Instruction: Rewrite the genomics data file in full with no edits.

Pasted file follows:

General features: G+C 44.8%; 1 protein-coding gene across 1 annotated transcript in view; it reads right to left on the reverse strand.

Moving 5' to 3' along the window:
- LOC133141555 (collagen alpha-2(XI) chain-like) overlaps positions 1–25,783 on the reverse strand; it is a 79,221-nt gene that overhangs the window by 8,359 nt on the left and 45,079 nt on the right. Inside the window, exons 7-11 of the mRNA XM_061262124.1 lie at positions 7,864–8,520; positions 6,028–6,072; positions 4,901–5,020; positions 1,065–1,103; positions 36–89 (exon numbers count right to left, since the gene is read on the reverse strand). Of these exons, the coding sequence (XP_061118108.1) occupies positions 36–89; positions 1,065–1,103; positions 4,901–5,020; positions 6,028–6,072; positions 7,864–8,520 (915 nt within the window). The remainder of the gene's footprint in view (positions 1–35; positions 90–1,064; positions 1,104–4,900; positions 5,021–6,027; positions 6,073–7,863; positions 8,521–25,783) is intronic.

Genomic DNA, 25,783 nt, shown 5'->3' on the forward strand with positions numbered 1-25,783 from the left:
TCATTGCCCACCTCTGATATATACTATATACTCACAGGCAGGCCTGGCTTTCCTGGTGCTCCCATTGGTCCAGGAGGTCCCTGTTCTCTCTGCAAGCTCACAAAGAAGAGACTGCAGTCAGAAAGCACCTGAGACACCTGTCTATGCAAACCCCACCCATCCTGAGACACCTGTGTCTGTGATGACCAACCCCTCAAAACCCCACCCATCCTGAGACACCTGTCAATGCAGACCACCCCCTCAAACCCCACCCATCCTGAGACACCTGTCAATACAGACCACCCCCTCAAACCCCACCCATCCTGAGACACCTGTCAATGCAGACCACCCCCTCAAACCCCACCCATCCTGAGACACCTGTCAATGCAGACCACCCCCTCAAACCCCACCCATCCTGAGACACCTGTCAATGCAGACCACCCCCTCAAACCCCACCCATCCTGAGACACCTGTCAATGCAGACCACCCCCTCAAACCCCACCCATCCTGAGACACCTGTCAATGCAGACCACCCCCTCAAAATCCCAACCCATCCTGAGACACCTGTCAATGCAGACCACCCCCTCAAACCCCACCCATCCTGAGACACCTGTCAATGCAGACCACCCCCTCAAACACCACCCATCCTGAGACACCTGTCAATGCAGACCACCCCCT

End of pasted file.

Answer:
General features: G+C 44.8%; 1 protein-coding gene across 1 annotated transcript in view; it reads right to left on the reverse strand.

Moving 5' to 3' along the window:
- LOC133141555 (collagen alpha-2(XI) chain-like) overlaps positions 1–25,783 on the reverse strand; it is a 79,221-nt gene that overhangs the window by 8,359 nt on the left and 45,079 nt on the right. Inside the window, exons 7-11 of the mRNA XM_061262124.1 lie at positions 7,864–8,520; positions 6,028–6,072; positions 4,901–5,020; positions 1,065–1,103; positions 36–89 (exon numbers count right to left, since the gene is read on the reverse strand). Of these exons, the coding sequence (XP_061118108.1) occupies positions 36–89; positions 1,065–1,103; positions 4,901–5,020; positions 6,028–6,072; positions 7,864–8,520 (915 nt within the window). The remainder of the gene's footprint in view (positions 1–35; positions 90–1,064; positions 1,104–4,900; positions 5,021–6,027; positions 6,073–7,863; positions 8,521–25,783) is intronic.

Genomic DNA, 25,783 nt, shown 5'->3' on the forward strand with positions numbered 1-25,783 from the left:
TCATTGCCCACCTCTGATATATACTATATACTCACAGGCAGGCCTGGCTTTCCTGGTGCTCCCATTGGTCCAGGAGGTCCCTGTTCTCTCTGCAAGCTCACAAAGAAGAGACTGCAGTCAGAAAGCACCTGAGACACCTGTCTATGCAAACCCCACCCATCCTGAGACACCTGTGTCTGTGATGACCAACCCCTCAAAACCCCACCCATCCTGAGACACCTGTCAATGCAGACCACCCCCTCAAACCCCACCCATCCTGAGACACCTGTCAATACAGACCACCCCCTCAAACCCCACCCATCCTGAGACACCTGTCAATGCAGACCACCCCCTCAAACCCCACCCATCCTGAGACACCTGTCAATGCAGACCACCCCCTCAAACCCCACCCATCCTGAGACACCTGTCAATGCAGACCACCCCCTCAAACCCCACCCATCCTGAGACACCTGTCAATGCAGACCACCCCCTCAAACCCCACCCATCCTGAGACACCTGTCAATGCAGACCACCCCCTCAAAATCCCAACCCATCCTGAGACACCTGTCAATGCAGACCACCCCCTCAAACCCCACCCATCCTGAGACACCTGTCAATGCAGACCACCCCCTCAAACACCACCCATCCTGAGACACCTGTCAATGCAGACCACCCCCT